by Giacomo Lusardi and Nicoletta Iurilli
The Italian rules on service contracts (appalto) have recently been supplemented with Section 1677-bis of the Italian Civil Code, introduced by Section 1, paragraph 819, Law No. 234 of December 30, 2021, and then replaced by Section 37-bis, Decree Law No. 36 of April 30, 2022, converted with amendments into Law No. 79 of June 29, 2022. The new provision is titled “supply of more than one service concerning the transfer of goods” and provides that “if the contract has as its subject matter, jointly, the provision of two or more logistics services relating to the activities of receiving, processing, storage, custody, dispatch, transfer and distribution of goods of another party, the rules relating to the contract of carriage apply to the activities of transfer of goods from one place to another, insofar as they are compatible” (unofficial translation).
The new provision is thus focused on the so-called “logistics operator”, who typically carries out a wide range of activities encompassing all or most of the services listed within the wording added to the Italian Civil Code. The express reference to “logistics services” and the adverb “jointly” show how Section 1677-bis is concerned with logistics while remaining within the scope of services contracts. The logistics services contract – which originated in business practice but was never qualified as a specific contract before – is thus now qualified as a subtype of the services contract. Proposals for legislative regulation of the logistics contract had already been made in the past but never resulted in concrete action due to obstacles in the approval of the relevant laws and conceptual issues.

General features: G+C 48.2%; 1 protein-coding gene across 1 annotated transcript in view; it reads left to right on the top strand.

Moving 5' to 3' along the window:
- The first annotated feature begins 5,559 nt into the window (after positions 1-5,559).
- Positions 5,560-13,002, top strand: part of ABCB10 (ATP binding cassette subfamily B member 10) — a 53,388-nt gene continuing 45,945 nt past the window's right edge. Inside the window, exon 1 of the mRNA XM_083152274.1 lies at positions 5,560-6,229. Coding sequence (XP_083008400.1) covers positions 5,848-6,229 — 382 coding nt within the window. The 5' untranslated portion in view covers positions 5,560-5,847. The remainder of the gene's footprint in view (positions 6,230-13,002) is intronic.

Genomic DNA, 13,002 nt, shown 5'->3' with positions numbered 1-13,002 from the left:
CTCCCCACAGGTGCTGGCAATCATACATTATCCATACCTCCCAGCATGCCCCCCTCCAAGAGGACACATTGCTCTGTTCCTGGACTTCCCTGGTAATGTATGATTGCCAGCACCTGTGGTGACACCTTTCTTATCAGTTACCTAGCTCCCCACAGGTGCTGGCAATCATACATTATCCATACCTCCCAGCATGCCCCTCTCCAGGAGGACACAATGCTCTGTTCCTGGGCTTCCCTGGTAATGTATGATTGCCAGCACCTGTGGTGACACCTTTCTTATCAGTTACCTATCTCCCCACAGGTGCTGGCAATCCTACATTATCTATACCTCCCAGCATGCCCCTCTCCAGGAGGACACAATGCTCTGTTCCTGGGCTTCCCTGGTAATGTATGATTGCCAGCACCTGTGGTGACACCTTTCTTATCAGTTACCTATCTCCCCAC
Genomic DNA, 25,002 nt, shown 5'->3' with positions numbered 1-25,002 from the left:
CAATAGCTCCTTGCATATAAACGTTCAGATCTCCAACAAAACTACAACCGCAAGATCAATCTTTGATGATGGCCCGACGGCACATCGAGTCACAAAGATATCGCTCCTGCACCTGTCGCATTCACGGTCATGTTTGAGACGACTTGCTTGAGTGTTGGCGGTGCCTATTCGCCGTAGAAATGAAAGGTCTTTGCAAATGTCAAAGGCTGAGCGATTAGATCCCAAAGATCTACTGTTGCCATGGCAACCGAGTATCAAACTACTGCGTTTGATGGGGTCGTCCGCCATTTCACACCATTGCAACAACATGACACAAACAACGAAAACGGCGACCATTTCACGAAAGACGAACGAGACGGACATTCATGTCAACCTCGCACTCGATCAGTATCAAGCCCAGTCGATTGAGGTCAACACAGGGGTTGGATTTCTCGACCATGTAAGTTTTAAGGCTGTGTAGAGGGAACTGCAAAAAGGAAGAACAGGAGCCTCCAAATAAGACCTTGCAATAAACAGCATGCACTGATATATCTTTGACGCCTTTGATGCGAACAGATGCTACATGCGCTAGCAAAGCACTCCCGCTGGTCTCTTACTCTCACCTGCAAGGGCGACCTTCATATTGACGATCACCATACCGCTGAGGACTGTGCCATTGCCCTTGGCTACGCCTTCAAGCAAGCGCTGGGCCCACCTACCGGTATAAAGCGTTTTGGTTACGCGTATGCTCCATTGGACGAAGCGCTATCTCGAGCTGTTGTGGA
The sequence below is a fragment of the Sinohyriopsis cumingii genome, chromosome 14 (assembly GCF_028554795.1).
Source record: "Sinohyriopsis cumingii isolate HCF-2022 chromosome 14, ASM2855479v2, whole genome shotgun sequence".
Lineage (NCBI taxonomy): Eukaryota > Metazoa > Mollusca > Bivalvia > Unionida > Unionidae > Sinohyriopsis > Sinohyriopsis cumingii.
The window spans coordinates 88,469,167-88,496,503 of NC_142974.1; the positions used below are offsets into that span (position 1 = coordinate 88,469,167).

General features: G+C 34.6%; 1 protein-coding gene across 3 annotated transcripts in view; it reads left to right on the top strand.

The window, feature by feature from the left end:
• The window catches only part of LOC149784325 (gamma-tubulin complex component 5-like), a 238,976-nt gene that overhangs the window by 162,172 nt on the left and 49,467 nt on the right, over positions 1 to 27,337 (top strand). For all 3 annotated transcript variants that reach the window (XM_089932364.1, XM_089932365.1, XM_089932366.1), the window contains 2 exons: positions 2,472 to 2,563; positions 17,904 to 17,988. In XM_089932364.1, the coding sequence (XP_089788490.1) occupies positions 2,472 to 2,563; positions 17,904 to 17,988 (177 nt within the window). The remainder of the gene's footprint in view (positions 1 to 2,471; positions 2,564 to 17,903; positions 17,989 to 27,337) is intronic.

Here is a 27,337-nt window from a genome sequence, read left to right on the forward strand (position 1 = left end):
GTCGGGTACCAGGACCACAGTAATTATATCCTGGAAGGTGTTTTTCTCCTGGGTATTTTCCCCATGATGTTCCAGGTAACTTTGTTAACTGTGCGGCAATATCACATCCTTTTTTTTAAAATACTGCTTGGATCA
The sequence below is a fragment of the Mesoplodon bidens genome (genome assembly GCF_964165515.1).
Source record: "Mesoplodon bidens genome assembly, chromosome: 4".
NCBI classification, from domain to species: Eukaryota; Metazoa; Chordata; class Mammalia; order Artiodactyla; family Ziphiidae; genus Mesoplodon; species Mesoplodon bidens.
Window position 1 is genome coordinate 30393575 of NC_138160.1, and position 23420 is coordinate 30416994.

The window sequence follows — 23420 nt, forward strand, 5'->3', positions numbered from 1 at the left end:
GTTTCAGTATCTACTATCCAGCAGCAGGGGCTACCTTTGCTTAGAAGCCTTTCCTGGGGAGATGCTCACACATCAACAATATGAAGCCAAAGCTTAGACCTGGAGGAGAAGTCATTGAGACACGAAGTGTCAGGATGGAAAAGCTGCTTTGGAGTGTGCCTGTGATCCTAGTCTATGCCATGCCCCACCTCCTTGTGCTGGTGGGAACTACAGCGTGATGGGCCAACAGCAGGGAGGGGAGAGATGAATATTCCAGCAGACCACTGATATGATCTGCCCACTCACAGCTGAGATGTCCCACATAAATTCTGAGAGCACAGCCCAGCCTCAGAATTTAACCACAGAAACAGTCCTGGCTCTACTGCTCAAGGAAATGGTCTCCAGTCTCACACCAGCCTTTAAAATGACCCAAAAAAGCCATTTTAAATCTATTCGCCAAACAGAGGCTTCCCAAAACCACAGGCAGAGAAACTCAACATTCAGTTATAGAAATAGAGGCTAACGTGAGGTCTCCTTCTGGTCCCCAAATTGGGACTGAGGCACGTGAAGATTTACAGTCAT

The wording of the new provision is a clear attempt to remedy such issues. While Section 1677-bis specifies precisely what services are falling within the subject matter of the logistics services contract, it emphasizes the need to apply the rules of the contract of carriage only to the logistics activity of transferring goods. Although the new provision does not expressly linger on the rules applicable to the further services listed (e.g., deposit), it does not look like a regulatory gap, and the corresponding rules will continue to apply.
As the logistics services sector is continuously growing and is now worth more than 110 billion euros in Italy (Assologistica), the introduction of a specific provision concerning the logistics services contract also shows the attention given to it by the Italian State and government.